Ecosphere filed a demand for arbitration in February, alleging Halliburton had stolen, converted or misappropriated its trade secrets, related to Ecosphere’s treatment and recycling of water used during the hydraulic fracturing process.
The oil and gas industry has long argued that the fracking boom sweeping America will lead to an age of plenty where gas prices remain low indefinitely, energy is cheap and jobs are created.
But the oil and gas industry does not work in geographical isolation; it is an international industry. And increasingly the U.S. is looking to export frack gas as liquified natural gas (LNG).
Today in Denver, Colorado, around 100 protesters gathered for a “Don’t Frack Colorado for Tar Sands Oil” action in front of the Governor’s Mansion and then marched to Sen. Bennet’s Denver office to express disappointment with his pro-Keystone XL tar sands oil pipeline vote Friday. We dressed in black and staged “human oil spills” at both locations.
Halliburton calls BP’s sanctions request a ‘sideshow’ in Gulf spill trial
Halliburton asked a federal judge Tuesday to throw out BP’s request for sanctions in the Gulf oil spill trial in a dispute over key evidence in the case, saying the cement contractor has not acted in contempt of any court order.
“BP’s motion, which is the latest chapter in its book of finger-pointing, seeks to create a mid-trial sideshow to divert attention away from its own egregious acts and omissions that caused the explosions on and the sinking of the Deepwater Horizon,” Halliburton lawyer Don Godwin said in a response filed in federal court in New Orleans
The Marine Well Containment Co., formed in the wake of the 2010 Gulf oil spill to tackle runaway deep-water wells, on Tuesday announced it is assembling a 100-member strike team to operate some of the specialized emergency equipment the firm is bringing online later this year.
The 100 reservists — who will be recruited and trained by Wood Group PSN — will be at the ready in case of another deep-water drilling disaster to run planned equipment for capping wells and siphoning oil to floating capture vessels.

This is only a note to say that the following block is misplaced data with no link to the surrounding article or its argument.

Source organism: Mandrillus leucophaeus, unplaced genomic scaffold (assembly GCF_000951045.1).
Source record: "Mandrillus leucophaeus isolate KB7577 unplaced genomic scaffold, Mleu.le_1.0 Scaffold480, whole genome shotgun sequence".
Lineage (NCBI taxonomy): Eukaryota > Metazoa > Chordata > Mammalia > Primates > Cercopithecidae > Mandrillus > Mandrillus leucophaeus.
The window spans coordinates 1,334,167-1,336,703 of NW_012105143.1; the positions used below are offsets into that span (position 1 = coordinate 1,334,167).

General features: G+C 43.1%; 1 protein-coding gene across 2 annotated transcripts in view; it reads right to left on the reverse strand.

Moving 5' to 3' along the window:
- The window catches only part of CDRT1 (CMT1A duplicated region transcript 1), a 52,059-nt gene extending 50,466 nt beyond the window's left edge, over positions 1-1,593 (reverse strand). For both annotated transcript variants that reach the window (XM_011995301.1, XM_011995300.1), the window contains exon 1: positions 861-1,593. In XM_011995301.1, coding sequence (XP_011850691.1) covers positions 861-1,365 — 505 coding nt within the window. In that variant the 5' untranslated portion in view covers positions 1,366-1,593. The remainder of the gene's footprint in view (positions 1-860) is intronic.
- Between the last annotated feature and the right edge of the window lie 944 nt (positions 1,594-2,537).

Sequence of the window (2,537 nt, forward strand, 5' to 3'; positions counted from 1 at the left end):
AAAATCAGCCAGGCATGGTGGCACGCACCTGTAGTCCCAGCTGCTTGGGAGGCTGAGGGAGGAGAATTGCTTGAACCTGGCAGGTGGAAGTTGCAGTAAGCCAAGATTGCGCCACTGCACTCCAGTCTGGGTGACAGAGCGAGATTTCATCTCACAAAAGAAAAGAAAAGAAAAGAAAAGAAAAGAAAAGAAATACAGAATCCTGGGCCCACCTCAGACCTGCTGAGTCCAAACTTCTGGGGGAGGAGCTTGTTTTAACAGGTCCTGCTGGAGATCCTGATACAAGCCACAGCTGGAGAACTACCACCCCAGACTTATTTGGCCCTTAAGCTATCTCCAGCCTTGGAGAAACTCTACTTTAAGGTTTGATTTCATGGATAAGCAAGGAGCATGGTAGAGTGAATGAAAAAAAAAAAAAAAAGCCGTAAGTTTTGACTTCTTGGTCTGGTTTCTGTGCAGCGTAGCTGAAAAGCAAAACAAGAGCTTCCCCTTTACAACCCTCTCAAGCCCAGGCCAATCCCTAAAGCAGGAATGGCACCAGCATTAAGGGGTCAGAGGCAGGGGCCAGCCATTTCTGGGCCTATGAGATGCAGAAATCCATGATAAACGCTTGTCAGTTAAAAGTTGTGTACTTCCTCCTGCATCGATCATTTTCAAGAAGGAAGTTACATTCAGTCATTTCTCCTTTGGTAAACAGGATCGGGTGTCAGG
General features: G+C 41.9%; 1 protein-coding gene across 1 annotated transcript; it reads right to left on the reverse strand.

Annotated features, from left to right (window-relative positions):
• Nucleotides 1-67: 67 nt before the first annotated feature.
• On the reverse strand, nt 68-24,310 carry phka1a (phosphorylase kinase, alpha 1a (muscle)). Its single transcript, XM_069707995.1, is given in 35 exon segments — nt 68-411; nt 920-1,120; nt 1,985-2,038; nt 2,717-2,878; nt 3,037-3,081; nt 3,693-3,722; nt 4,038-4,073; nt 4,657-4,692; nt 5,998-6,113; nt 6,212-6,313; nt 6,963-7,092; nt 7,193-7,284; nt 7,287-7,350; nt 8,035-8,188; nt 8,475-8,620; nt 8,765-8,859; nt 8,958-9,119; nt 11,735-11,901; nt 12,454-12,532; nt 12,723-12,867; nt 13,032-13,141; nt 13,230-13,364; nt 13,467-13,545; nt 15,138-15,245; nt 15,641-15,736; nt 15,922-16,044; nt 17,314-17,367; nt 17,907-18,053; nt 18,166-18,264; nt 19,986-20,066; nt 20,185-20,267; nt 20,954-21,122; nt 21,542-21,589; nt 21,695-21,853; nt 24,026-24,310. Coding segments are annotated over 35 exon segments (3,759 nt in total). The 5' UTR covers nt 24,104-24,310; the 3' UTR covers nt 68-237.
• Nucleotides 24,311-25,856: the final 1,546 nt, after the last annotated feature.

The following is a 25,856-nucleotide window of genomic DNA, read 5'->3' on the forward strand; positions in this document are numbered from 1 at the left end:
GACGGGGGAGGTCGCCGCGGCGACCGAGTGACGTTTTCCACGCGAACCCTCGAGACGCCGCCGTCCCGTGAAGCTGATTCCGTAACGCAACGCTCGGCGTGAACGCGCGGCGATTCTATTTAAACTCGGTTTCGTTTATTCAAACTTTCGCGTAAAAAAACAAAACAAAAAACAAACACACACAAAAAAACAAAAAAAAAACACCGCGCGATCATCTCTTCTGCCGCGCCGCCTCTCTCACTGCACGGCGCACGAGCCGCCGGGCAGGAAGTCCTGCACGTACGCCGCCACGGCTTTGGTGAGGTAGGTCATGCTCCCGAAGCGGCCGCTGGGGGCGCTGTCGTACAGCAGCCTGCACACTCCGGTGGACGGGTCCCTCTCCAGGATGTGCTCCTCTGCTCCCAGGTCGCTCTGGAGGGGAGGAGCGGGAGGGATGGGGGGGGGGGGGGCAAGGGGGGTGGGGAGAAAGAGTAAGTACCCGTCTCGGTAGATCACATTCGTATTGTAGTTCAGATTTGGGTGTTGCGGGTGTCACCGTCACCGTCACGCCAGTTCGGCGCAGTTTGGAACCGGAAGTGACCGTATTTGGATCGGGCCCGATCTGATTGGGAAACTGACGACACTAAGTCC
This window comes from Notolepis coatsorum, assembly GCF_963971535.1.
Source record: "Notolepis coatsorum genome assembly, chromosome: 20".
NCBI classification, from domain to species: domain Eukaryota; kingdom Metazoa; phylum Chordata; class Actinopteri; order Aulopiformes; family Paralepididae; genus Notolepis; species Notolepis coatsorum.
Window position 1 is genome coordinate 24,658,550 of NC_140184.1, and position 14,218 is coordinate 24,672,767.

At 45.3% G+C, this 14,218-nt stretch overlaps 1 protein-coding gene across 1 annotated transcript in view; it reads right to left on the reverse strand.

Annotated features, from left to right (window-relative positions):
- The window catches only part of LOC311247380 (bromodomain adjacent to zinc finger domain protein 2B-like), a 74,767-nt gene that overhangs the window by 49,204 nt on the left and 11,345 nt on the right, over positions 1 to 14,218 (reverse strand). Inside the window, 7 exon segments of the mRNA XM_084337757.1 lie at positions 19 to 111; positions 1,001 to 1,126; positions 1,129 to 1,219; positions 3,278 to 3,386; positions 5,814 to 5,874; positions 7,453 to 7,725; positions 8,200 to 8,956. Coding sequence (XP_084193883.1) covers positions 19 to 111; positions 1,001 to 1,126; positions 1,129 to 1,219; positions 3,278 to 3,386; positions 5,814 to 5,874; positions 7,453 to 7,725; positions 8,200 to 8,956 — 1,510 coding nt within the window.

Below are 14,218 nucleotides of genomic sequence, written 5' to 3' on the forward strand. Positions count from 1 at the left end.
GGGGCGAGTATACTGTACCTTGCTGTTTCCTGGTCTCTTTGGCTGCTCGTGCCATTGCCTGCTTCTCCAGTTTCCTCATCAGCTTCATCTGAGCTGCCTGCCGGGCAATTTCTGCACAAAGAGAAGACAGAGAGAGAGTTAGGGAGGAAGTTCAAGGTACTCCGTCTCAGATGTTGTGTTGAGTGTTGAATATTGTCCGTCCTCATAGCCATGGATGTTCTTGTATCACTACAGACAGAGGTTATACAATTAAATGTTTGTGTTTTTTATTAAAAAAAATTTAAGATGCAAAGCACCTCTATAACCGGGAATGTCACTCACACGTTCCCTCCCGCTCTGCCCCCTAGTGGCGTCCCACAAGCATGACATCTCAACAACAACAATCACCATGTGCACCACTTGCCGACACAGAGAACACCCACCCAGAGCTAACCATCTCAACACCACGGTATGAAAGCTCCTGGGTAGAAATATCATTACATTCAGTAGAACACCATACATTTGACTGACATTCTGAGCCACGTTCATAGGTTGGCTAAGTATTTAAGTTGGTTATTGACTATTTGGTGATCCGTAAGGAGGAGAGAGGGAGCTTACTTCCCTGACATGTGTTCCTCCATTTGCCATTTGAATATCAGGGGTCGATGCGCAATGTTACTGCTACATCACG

According to the Assumption Parish Police Jury website, the giant Louisiana sinkhole in Assumption Parish swallowed 25 more trees Monday night.
The slough-in happened along the southeastern side of the sinkhole. Also, a new crack, running parallel to the sinkhole edge, was observed on the Oxy 3 well pad access ramp to the sinkhole.
Pipeline petition effort unites Nebraska, Michigan critics
Landowners and advocacy organizations from Nebraska are among some 60 critics of the proposed Keystone XL pipeline calling on two federal agencies to develop safety regulations for projects that ship a product they refer to as diluted bitumen from underground deposits in Alberta.
The National Wildlife Federation is spearheading a petition filing with the Environmental Protection Agency and the Pipeline and Hazardous Materials Safety Administration that argues the proposed contents of the Keystone pipeline would be more corrosive than crude oil and should be regulated separately.
The more things change, the more they stay the same.
Almost 11 years ago in June 2002, Environmental Resources Management (ERM) Group declared the controversial 1,300 mile-long Baku–Tbilisi–Ceyhan (BTC) Pipeline environmentally and socio-economically sound, a tube which brings oil and gas produced in the Caspian Sea to the export market.
On March 1, it said the same of the proposed 1,179 mile-long TransCanada Keystone XL (KXL) Pipeline on behalf of an Obama State Department that has the final say on whether the northern segment of the KXL pipeline becomes a reality. KXL would carry diluted bitumen or “dilbit” from the Alberta tar sands down to Port Arthur, Texas, after which it will be exported to the global market.